We're enchanted by the freshness of this lovely wine...it's dry, crisp and
has the hints of grapefruit and spice we look for in good Gruners...Don't
have any in stock presently, though.
Currently in stock: 2007 GEYERHOF Kremstal
RIESLING "Sprinzenberg" $26.99 (last bottles)
2015 GEYERHOF Gruner Veltliner "Rosensteig" $22.99
GEYERHOF "Wild Wux" Gruner Veltliner Sold Out
- This is a
famous estate and when you taste a range of their wines, you'll understand
Located in the region of Kamptal, the winery is in the town of Langenlois,
one of Austria's biggest wine villages.
The Bründlmayer family has about 60 hectares of vineyards, so this is not a
particularly tiny winery. Yet the quality of the wines is remarkably
consistent and precise. About a third of the vineyards are
planted to Grüner Veltliner and organic farming is the program
We have a superb 2009 Grüner Veltliner designated "Kamptaler
Terrasseen," as the vineyards are on little terraces.
Cultivation is of great importance and the Bründlmayers work hard to grow
the best possible fruit. They even use a special type of wood for this
wine, preferring Acacia wood for Grüner Veltliner, while they use oak for
their other wines. We like the minerally tones in this wine and that
it's bone, stone dry. You'll also encounter the lovely spice and
grapefruit peel character typical of Grüner Veltliner. Very fine.
Riesling is another specialty here and recent vintages have been very
fine and of excellent quality.
been dabbling with sparkling wine and the last few vintages we have
tasted have been stellar. They've really done their homework in
figuring our what goes into making a good French Champagne and then what
makes a similar quality bubbly with an Austrian accent!
While we typical measure sparkling wines from everywhere using
"Champagne" as the reference point, I can tell you
Brundlmayer's is easily comparable to seriously good French bottlings.
- The vineyard sites for this tend to be fairly chalky and southeast
facing. The juice from the various vineyards is fermented in
stainless steel tanks and they encourage a secondary, malolactic
fermentation to reduce the acidity and give the wine a bit more of a
rich texture. Then it goes into seasoned cooperage for some wood
aging, not so much for oak character, but to give additional texture and
complexity to the base wine.
This, then, spends about a year and a half on the yeast after its
secondary alcohol fermentation in the bottle...the blend is uniquely
Austrian: Pinot Noir and Chardonnay for the most part, with small
amounts of Pinot Gris, Pinot Blanc and Grüner Veltliner.
What a complex, delicious and satisfying bubbly!
We just picked up some bottles of a library release of 2008
Riesling...their Zöbinger Heiligenstein bottling. This is a
really good example of a Riesling with some bottle aging. You
sense the complexity and evolution of the wine, but there's still a
sprightly quality here.
Currently in stock: 2009 GRÜNER VELTLINER $21.99
2008 BRUNDLMAYER BRUT SALE $49.99
2008 RIESLING ZÖBINGER HEILIGENSTEIN $38.99
Willi Bründlmayer shows off a bottle of his wine.
We also enjoy meeting Thomas Klingler, Bründlmayer's sales manager.
Bründlmayer makes a terrific sparkling wine, too.
Rather expensive, though, arriving here for about the price of a famous
vintage Brut from Champagne....see editorial notes above...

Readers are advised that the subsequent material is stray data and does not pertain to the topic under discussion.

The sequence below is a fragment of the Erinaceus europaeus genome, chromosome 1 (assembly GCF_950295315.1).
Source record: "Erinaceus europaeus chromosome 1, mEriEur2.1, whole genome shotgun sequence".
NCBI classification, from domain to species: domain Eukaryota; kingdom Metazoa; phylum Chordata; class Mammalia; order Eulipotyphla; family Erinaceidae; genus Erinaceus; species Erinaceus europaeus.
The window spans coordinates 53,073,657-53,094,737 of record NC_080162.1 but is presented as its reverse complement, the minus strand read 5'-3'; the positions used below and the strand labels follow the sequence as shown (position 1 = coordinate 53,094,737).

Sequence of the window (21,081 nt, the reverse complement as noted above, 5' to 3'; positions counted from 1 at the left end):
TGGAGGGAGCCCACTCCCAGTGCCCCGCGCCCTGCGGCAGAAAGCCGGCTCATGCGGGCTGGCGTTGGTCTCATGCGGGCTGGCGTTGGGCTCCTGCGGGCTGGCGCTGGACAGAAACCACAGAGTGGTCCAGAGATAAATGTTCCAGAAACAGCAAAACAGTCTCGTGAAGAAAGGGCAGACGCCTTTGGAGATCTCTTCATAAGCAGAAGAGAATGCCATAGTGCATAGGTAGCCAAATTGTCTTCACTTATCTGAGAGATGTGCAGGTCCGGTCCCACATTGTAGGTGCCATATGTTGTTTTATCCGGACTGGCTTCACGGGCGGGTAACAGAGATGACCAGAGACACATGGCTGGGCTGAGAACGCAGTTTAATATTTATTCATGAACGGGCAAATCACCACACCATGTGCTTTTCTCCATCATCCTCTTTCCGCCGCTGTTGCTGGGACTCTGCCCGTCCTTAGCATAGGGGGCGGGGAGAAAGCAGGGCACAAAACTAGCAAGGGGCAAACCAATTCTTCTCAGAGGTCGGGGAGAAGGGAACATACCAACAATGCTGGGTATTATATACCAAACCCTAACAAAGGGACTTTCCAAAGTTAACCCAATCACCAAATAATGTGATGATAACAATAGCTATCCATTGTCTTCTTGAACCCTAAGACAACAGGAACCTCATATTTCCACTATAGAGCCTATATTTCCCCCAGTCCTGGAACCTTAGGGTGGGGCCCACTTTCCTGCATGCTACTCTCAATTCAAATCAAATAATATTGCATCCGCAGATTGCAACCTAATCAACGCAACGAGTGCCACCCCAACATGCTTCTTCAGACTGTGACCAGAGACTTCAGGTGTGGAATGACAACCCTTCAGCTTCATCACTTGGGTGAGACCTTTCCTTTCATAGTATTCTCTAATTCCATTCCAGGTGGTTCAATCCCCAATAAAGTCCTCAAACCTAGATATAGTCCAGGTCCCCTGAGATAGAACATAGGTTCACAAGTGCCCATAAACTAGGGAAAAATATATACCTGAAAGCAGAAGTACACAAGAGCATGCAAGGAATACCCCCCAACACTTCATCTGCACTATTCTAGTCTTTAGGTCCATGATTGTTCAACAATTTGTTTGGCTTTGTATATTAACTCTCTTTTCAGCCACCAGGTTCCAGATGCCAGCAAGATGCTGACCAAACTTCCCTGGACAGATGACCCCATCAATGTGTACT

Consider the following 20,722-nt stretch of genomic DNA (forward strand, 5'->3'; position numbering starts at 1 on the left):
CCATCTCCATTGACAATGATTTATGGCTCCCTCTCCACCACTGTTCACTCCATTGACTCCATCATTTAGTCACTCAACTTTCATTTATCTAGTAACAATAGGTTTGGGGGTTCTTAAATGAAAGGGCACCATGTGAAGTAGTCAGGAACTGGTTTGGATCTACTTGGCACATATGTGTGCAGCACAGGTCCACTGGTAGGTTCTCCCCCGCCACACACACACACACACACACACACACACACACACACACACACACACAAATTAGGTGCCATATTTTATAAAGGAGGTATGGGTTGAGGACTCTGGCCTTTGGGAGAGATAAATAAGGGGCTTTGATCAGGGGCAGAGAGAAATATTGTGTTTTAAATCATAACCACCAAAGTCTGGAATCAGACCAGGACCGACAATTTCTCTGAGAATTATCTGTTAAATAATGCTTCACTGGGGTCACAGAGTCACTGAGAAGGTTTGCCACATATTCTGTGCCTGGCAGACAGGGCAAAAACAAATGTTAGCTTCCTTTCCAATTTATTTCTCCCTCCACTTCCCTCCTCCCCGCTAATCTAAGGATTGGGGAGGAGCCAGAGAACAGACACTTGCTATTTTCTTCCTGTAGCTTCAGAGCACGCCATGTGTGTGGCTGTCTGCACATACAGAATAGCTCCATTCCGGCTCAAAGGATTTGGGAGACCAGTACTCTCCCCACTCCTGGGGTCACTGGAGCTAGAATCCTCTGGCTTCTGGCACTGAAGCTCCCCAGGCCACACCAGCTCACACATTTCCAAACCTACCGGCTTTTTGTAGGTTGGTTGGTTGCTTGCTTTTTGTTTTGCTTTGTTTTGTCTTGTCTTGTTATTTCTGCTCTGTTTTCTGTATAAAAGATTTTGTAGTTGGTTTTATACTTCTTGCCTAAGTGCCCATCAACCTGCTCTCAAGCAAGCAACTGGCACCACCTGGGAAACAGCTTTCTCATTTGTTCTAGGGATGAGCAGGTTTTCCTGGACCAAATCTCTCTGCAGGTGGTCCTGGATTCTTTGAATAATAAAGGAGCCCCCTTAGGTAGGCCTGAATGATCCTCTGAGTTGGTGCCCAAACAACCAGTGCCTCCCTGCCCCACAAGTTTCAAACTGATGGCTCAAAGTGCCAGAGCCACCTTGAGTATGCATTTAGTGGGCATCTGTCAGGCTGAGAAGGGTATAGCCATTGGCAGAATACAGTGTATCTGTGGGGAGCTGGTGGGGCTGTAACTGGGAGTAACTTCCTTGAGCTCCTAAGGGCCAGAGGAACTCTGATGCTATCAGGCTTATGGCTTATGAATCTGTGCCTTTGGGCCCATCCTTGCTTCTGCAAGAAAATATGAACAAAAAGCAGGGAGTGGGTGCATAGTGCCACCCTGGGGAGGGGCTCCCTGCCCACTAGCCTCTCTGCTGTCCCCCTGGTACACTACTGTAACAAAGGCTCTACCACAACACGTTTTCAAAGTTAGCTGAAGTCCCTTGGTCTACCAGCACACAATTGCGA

are two Pichlers in the Wachau and both merit great acclaim for their
One is F.X. Pichler in Durnstein and the other is Rudi in Wosendorf.
Rudi has been making wine since 1997, so he's not exactly an old-timer
in the Wachau. Further, he chose not to study winemaking in a
formal school setting, but instead ventured to a nearby cellar where
he got "hands on" training in vinification and viticulture.
Pichler has some interesting winemaking philosophies and he rolls the
dice a bit. Native yeasts are employed, for one thing. For
another, he's big on skin contact, even though many winemakers will
tell you it's not necessary for white wine production. Pichler,
though, feels a half a day in contact with the skins really brings out
the full expression of the grape and its terroir. Keeping
sulfite levels to a minimum is another vinification technique which
Pichler employs. He feels adding sulfites immediately suppresses
the 'fruit' and terroir in his wines, so he works carefully in this
We had a lovely 2005 Grüner Veltliner...a 2005
"Federspiel" level wine which offers minerally notes and the
spicy tones we like in this sort of wine. The flavors are
expressive and linger for a while on the palate. Perfect as a
cocktail or seafood white.
Currently in stock: 2005 RUDI PICHLER Wachau Grüner
Veltliner Sold Out
The Jager family cellar is now being operated by fifth generation
Roman Jager and they're located in the Wachau town of Weissenkirchen.
The vineyards comprise about six and a half hectares...Riesling and
Gruner, mostly, although there are small patches of Muskateller,
Sauvignon Blanc and even a few vines of Zweigelt, too. In fact,
all the parcels are "small patches" and Jager tends
something like 50 of them! The vineyards are now farmed
organically we're told, though we don't purchase wines just because
they're farmed properly...the wines have to taste good!
After tasting this and ordering some for the shop, I read in an
Austrian publication some nice accolades for this estate with the
notation that it's a rising star...not surprised after tasting this
...It's a really good Riesling from the Steinriegel vineyard site
where they tend some old vineyards...it's a Federspiel level bottling
which was vinified and aged solely in stainless steel. As such